Author(s): Denise Riley
'I work to earth my heart.'
Time Lived, Without Its Flow is an astonishing, unflinching essay on the nature of grief from critically acclaimed poet Denise Riley. From the horrific experience of maternal grief Riley wrote her lauded collection Say Something Back, a modern classic of British poetry.
This essay is a companion piece to that work, looking at the way time stops when we lose someone suddenly from our lives. A book of two discrete halves, the first half is formed of diary-like entries written by Riley after the news of her son's death, the entries building to paint a live portrait of loss. The second half is a ruminative post script written some years later with Riley looking back at the experience philosophically and attempting to map through it a literature of consolation.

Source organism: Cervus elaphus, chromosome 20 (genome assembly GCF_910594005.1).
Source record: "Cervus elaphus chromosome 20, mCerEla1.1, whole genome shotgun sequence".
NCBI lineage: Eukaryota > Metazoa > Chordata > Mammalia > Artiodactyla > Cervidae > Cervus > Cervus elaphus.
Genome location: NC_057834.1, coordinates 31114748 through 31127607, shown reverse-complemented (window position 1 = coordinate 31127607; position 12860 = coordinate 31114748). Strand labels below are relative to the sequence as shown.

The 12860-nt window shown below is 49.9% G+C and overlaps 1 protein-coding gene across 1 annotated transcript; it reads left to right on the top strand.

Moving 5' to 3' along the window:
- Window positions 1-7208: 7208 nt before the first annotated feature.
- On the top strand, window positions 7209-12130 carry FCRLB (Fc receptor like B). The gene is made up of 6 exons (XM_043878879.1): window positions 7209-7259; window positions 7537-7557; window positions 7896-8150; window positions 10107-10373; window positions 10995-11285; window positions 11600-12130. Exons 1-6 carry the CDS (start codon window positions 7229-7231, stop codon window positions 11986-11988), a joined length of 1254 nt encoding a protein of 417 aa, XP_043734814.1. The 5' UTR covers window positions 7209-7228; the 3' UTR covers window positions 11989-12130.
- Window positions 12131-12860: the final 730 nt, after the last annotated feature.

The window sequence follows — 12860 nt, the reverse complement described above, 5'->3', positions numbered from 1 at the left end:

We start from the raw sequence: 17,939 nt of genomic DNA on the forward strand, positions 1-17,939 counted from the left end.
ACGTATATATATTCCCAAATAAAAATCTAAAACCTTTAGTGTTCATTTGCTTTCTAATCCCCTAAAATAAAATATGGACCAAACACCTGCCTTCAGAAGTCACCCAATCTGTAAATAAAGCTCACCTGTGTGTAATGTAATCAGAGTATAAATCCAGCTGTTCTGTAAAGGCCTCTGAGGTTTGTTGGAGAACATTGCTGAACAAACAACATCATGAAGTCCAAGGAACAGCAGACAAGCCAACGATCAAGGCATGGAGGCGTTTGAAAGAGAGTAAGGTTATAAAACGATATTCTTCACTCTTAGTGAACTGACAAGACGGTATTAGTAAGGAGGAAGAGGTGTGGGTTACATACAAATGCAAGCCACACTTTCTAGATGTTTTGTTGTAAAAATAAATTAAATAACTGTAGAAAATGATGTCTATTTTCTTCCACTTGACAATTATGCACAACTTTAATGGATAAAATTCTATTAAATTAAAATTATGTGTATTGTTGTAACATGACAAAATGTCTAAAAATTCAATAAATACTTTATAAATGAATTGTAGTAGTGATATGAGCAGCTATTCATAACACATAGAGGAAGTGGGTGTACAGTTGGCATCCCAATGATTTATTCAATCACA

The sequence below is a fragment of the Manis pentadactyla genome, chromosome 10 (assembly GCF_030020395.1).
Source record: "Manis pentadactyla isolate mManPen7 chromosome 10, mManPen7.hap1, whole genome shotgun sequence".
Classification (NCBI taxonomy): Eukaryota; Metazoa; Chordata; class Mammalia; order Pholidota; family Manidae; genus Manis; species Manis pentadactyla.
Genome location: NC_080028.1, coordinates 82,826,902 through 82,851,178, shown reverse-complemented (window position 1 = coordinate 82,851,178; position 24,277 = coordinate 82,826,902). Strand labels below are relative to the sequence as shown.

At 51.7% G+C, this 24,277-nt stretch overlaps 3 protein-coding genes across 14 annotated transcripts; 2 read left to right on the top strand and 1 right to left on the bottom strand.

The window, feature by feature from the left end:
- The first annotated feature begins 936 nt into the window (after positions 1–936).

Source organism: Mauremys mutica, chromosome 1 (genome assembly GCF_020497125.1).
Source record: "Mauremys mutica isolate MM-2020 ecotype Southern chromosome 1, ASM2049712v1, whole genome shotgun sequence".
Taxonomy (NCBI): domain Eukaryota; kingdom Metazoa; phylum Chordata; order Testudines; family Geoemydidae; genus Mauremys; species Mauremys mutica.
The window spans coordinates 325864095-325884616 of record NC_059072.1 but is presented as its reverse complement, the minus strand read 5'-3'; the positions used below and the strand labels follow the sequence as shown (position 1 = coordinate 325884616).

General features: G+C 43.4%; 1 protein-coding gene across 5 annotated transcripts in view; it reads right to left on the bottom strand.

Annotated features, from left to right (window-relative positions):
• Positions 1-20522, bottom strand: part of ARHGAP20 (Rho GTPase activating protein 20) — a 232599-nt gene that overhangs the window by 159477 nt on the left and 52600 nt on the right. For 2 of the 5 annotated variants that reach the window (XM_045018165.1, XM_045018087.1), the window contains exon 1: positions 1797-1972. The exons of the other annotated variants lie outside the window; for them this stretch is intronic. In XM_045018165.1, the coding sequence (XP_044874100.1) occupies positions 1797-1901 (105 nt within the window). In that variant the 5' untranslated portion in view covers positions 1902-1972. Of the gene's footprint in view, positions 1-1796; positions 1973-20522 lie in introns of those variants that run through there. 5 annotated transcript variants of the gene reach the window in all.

Written in precise and exacting prose, with remarkable insight and grace this book will form kind counsel to all those living on in the wake of grief. A modern-day counterpart to C. S. Lewis's A Grief Observed.
Published widely for the first time, this revised edition features a brand new introduction by Max Porter, author of Grief is A Thing With Feathers.
A beautiful, short philosophical memoir of maternal loss and grief, for readers of Max Porter and Helen MacDonald.
'Her writing is perfectly weighted, justifies its existence' - Guardian
Denise Riley is a critically acclaimed writer of both philosophy and poetry. She is currently Professor of the History of Ideas and of Poetry at UEA. Her visiting positions have included A.D. White Professor at Cornell University in the US, Writer in Residence at the Tate Gallery in London, and Visiting Fellow at Birkbeck College in the University of London. She has taught philosophy, art history, poetics, and creative writing. She is the author of Say Something Back and lives in London.